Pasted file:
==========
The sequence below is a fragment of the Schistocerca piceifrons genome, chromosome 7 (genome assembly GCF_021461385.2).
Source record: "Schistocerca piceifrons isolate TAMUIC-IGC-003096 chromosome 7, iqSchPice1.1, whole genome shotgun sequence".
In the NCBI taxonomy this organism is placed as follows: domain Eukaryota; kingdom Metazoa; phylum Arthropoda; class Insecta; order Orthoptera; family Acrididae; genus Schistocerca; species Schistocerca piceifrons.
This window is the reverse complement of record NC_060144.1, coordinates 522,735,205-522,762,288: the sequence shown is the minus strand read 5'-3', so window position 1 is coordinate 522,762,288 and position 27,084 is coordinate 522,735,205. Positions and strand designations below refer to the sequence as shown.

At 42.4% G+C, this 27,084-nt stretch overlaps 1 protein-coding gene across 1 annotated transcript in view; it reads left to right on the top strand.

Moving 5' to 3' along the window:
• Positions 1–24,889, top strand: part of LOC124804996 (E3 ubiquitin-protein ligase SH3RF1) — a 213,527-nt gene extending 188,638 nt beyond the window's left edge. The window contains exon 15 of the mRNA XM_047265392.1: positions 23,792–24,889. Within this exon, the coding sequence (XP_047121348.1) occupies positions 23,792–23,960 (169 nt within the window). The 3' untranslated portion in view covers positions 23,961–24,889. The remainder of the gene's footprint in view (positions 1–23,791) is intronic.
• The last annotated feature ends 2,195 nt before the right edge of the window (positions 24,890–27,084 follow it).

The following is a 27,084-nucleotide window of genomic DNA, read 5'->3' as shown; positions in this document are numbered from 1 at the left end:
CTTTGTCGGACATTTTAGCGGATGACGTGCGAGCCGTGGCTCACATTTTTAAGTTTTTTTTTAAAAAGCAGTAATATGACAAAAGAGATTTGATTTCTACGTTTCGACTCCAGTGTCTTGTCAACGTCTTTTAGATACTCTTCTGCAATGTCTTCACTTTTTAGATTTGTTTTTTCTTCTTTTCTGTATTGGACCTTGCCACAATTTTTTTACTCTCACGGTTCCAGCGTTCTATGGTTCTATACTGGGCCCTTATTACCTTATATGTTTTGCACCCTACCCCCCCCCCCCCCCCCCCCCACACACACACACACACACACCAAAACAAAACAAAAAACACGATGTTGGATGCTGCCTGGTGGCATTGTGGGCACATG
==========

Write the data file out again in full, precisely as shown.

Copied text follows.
The sequence below is a fragment of the Schistocerca piceifrons genome, chromosome 7 (genome assembly GCF_021461385.2).
Source record: "Schistocerca piceifrons isolate TAMUIC-IGC-003096 chromosome 7, iqSchPice1.1, whole genome shotgun sequence".
In the NCBI taxonomy this organism is placed as follows: domain Eukaryota; kingdom Metazoa; phylum Arthropoda; class Insecta; order Orthoptera; family Acrididae; genus Schistocerca; species Schistocerca piceifrons.
This window is the reverse complement of record NC_060144.1, coordinates 522,735,205-522,762,288: the sequence shown is the minus strand read 5'-3', so window position 1 is coordinate 522,762,288 and position 27,084 is coordinate 522,735,205. Positions and strand designations below refer to the sequence as shown.

At 42.4% G+C, this 27,084-nt stretch overlaps 1 protein-coding gene across 1 annotated transcript in view; it reads left to right on the top strand.

Moving 5' to 3' along the window:
• Positions 1–24,889, top strand: part of LOC124804996 (E3 ubiquitin-protein ligase SH3RF1) — a 213,527-nt gene extending 188,638 nt beyond the window's left edge. The window contains exon 15 of the mRNA XM_047265392.1: positions 23,792–24,889. Within this exon, the coding sequence (XP_047121348.1) occupies positions 23,792–23,960 (169 nt within the window). The 3' untranslated portion in view covers positions 23,961–24,889. The remainder of the gene's footprint in view (positions 1–23,791) is intronic.
• The last annotated feature ends 2,195 nt before the right edge of the window (positions 24,890–27,084 follow it).

The following is a 27,084-nucleotide window of genomic DNA, read 5'->3' as shown; positions in this document are numbered from 1 at the left end:
CTTTGTCGGACATTTTAGCGGATGACGTGCGAGCCGTGGCTCACATTTTTAAGTTTTTTTTTAAAAAGCAGTAATATGACAAAAGAGATTTGATTTCTACGTTTCGACTCCAGTGTCTTGTCAACGTCTTTTAGATACTCTTCTGCAATGTCTTCACTTTTTAGATTTGTTTTTTCTTCTTTTCTGTATTGGACCTTGCCACAATTTTTTTACTCTCACGGTTCCAGCGTTCTATGGTTCTATACTGGGCCCTTATTACCTTATATGTTTTGCACCCTACCCCCCCCCCCCCCCCCCCCCACACACACACACACACACACCAAAACAAAACAAAAAACACGATGTTGGATGCTGCCTGGTGGCATTGTGGGCACATG